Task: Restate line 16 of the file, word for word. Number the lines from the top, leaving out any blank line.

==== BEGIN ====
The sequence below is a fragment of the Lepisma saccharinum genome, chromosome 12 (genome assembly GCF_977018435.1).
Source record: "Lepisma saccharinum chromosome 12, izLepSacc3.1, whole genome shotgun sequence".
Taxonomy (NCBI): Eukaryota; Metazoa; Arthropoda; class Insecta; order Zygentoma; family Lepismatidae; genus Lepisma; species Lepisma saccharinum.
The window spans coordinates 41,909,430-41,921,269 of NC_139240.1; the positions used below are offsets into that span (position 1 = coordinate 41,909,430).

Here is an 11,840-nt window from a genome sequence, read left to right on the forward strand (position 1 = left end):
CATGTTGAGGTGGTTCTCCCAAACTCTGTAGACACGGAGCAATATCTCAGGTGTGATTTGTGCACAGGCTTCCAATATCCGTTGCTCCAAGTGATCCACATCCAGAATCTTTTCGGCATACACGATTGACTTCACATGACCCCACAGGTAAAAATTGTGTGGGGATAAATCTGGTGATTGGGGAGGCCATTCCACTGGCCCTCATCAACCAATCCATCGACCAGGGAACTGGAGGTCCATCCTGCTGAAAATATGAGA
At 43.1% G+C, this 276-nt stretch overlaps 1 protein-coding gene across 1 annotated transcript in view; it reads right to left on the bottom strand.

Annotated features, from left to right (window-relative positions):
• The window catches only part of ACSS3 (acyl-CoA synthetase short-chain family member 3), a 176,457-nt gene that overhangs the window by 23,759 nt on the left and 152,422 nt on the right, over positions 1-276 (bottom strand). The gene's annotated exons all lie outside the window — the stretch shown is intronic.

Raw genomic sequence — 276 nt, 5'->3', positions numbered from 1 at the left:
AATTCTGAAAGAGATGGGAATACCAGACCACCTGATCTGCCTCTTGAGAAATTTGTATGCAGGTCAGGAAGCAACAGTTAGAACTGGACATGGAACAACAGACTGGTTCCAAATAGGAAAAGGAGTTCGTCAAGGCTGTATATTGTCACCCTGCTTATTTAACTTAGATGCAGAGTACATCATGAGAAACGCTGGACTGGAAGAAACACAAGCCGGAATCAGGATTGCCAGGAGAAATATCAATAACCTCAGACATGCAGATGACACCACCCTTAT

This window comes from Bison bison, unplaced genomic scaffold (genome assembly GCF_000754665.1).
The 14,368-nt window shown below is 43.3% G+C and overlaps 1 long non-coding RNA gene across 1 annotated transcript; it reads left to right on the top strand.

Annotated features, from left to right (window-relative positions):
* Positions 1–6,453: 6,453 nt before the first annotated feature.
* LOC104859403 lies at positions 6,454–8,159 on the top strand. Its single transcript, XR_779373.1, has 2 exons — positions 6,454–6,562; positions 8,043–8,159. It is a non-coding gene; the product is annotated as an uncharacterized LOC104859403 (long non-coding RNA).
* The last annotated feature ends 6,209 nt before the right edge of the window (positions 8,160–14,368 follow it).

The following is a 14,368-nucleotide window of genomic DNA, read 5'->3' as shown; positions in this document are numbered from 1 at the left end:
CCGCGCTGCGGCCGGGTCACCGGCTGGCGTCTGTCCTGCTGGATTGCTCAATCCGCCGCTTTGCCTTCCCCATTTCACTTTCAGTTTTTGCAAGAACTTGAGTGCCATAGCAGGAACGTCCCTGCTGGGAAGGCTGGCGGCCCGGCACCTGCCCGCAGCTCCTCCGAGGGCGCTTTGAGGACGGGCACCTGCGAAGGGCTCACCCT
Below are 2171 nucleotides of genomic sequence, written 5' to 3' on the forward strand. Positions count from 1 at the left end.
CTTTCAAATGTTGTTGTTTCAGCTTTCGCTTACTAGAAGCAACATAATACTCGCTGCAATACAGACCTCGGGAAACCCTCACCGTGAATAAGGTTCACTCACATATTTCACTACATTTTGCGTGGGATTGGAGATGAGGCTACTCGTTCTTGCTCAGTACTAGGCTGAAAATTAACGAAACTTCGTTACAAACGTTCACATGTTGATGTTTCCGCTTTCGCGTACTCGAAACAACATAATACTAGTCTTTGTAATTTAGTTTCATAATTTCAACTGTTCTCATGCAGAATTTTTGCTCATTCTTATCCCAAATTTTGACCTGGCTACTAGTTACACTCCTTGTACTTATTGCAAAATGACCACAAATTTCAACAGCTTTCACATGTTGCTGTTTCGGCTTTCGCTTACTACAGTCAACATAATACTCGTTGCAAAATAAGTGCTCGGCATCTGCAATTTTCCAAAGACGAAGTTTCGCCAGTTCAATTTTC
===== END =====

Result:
* LOC104859403 lies at positions 6,454–8,159 on the top strand. Its single transcript, XR_779373.1, has 2 exons — positions 6,454–6,562; positions 8,043–8,159. It is a non-coding gene; the product is annotated as an uncharacterized LOC104859403 (long non-coding RNA).